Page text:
By Tom Sellar
By Emily Warner
By R.C. Baker
By Alexis Soloski
By Alexis Soloski
By R. C. Baker
By Alexis Soloski
By Tom Sellar
It begins with a woman far from home, rising from a strange bed in an immaculate space. Detached but alert, she reflects on her surroundings. Strong winds send palm trees thrashing on the street below, "like dancers miming the final throes of some sci-fi plague." The high-end refrigerator in the empty kitchen is so new, she notes, the interior "smells only of cold and long-chain monomers." Thinking about her job here, she's all alone with her thoughts. Unless you count the robots.
This is a composite description of the opening chapter of two different novels by William Gibson. In Pattern Recognition, his 2003 bestseller, a "cool hunter" named Cayce Pollard has arrived in London to consult on the logo of a multinational sneaker company. In Spook Country, Gibson's latest, a woman named Hollis Henry has just arrived in Los Angeles on assignment for a magazine called Node to investigate "locative art," an underground movement of tech-savvy artists into the mapping, annotation, and holographic reshaping of virtual space.
Cayce and Hollis are in similar circumstances for the exact same reason. Spook Country is a sequel of sorts to Pattern Recognition, an extension of its territory and themes. Masterminding the narrative of both is the sinister and seductive Hubertus Bigend, founder of the avant-garde advertising firm Blue Ant. In Pattern Recognition, he's described as "a nominal Belgian who looks like Tom Cruise on a diet of virgin's blood and truffled chocolates." His Wikipedia entry in Spook Countrydescribes him as the child of a wealthy industrialist and a sculptress with links to the Situationist International.
Bigend is Gibson's image of hyper-capitalist consciousness evolved to such sophistication that it becomes indistinguishable from art, philosophy, even magic. Advertising for Bigend isn't a means to make money, but a method for tapping into the ancient reptile mind at the base of consciousness and culture. In Pattern Recognition, he engages Cayce to locate the author of "the footage," a sequence of enigmatic film clips randomly posted on the Internet that spawn a global cult of enthusiasts and explicators. When Spook Countryreveals the utterly banal use that Bigend makes of this knowledge, the effect is chilling. More disturbing is the sense that he may be the only character in these stories who's discovered a way to embrace and diffuse the accelerated terrors and inchoate anxieties of the post-9/11 world.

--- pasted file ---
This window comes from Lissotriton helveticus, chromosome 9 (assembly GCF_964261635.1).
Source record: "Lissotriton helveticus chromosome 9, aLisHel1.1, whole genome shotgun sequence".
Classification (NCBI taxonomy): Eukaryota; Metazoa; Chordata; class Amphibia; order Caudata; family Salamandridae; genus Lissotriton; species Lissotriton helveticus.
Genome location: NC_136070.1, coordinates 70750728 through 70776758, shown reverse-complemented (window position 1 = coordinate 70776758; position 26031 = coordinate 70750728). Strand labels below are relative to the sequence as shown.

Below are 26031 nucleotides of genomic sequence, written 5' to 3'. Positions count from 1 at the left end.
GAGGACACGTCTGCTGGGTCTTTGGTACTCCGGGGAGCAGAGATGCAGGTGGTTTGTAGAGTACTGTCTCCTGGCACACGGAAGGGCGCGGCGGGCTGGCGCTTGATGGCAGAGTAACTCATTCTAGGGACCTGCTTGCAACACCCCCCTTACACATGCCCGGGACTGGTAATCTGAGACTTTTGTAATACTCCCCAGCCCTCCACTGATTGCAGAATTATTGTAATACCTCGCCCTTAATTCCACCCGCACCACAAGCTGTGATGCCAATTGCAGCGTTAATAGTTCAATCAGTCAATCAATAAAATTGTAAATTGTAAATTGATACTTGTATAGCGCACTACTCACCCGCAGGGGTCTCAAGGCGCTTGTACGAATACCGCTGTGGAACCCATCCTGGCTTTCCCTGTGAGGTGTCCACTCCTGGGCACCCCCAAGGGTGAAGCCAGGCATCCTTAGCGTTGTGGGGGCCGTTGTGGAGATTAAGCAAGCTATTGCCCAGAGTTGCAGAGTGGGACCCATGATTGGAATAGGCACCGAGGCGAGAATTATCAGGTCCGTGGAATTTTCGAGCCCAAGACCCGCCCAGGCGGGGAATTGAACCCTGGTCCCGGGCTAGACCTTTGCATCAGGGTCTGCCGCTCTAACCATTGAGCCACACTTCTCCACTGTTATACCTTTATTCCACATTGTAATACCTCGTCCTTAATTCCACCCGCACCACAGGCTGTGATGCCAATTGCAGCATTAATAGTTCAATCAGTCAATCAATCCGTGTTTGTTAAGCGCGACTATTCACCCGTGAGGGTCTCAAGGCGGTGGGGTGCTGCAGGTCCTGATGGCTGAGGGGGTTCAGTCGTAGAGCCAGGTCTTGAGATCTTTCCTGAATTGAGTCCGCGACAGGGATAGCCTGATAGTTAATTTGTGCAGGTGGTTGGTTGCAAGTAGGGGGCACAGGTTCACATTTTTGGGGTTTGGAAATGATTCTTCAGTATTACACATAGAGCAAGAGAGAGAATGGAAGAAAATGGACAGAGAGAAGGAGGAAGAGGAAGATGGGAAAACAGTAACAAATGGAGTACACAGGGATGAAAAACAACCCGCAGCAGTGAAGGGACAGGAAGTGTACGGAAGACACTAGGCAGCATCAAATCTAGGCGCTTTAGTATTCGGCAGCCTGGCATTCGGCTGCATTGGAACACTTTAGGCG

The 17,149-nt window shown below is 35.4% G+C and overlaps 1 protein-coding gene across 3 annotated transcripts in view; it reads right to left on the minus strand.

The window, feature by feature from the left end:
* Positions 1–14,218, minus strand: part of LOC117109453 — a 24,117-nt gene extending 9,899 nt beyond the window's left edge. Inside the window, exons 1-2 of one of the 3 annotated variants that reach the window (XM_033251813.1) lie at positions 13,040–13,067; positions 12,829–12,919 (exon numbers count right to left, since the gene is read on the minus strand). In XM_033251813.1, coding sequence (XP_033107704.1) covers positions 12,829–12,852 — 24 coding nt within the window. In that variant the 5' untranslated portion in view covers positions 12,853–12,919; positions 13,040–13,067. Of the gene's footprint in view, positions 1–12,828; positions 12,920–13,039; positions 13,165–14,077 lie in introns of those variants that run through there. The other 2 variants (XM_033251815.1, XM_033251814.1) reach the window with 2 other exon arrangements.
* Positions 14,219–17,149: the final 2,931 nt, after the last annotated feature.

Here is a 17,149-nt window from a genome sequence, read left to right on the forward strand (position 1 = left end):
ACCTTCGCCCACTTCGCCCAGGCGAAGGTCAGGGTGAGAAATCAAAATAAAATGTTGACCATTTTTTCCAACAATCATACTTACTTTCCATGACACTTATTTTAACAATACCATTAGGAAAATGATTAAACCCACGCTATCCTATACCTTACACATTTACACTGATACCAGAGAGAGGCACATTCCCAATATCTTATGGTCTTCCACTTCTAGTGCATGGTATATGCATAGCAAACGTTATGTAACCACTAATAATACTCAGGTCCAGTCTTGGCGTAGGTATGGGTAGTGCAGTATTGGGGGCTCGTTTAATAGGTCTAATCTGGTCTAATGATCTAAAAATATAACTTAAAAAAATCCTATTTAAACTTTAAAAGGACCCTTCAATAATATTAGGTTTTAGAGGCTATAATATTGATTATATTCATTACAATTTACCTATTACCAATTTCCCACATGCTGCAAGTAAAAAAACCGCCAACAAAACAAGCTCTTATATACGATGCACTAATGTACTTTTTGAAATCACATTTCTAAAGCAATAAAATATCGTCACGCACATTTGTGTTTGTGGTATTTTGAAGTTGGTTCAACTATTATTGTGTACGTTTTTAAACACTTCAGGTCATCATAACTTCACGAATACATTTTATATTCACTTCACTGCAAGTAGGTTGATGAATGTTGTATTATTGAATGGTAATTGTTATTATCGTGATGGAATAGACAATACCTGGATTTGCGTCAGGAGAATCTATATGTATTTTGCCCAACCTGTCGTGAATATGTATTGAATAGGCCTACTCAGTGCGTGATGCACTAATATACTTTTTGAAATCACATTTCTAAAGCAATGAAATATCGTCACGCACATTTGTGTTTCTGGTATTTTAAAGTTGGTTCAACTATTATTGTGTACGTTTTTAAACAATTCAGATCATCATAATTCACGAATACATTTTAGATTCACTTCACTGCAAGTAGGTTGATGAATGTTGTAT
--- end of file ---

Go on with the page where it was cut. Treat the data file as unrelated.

Where the thriller mechanics of Pattern Recognition were motored by the energies of two super-savvy media adepts, Bigend and Cayce, the heroes of Spook Country are more evidently puppets. Hollis is assigned to the locative-art beat not for her journalistic chops, but because her celebrity as the former lead singer of the indie-rock band Curfew is the precise tool needed to pry access to the goal: the location of a mysterious shipping container known to Bobby Chombo, genius of the locative set (and Curfew fan).
Spook Countrytriangulates the Hollis/Bigend narrative with two other plot lines, each told from the point of view of someone with a limited understanding of their role in some obviously larger and certainly dangerous dynamic. Milgrim is a junkie fluent in Volapuk, the pseudo-Cyrillic text invented by Russians grappling with the Roman keyboards of their first computers. He has been kidnapped by Brown, a man with a large supply of pharmaceuticals and a need to eavesdrop on Volapuk text messages. These are being sent amongst members of an elite Cuban-Chinese spy family with ties to the CIA and the KGB, and have direct bearing on Tito, our guide to this wildest of the Spook Country plots, as he engages in such cloak-and-dagger routines as the slipping of a data-encrypted iPod to an operative in the shoe department of Prada.
None of which begins to describe the narrative complexity of Spook Country, with its fugue-like advancement of these melodies toward an oddly harmonic resolution at a port in Vancouver. Not that it matters. Compelling for their own sake, the techno-thriller mechanics of these recent Gibson novels are largely beside the point. Gibson doesn't engineer his labyrinthine plots to disclose the meaning at their core: The maze is the message.
Why Hollis is at the Standard is ultimately less interesting than how she feels in being there. A thousand novelists could arrange for the portentous arrival of Bigend in the lobby, but only Gibson could describe how "the small dry sound of an envelope being slid under the door" of Hollis's room, "familiar from her life on tour, suddenly triggered, as it always had, the atavistic mammalian fear of nest invasion."
Pattern Recognition was partly concerned with specifying the ambient sense of invasiveness in all aspects of life after the collapse of the towers. Taking that anxiety as given, Spook Country is the more reflective, less unnerving of the two novels. Concentrating on a single protagonist focused the textural intensity of Gibson's prose; splitting his attention over three has diffused its hallucinatory voltage. Yet even at half-wattage, it illuminates our techno-psychic landscape like nothing else in contemporary letters.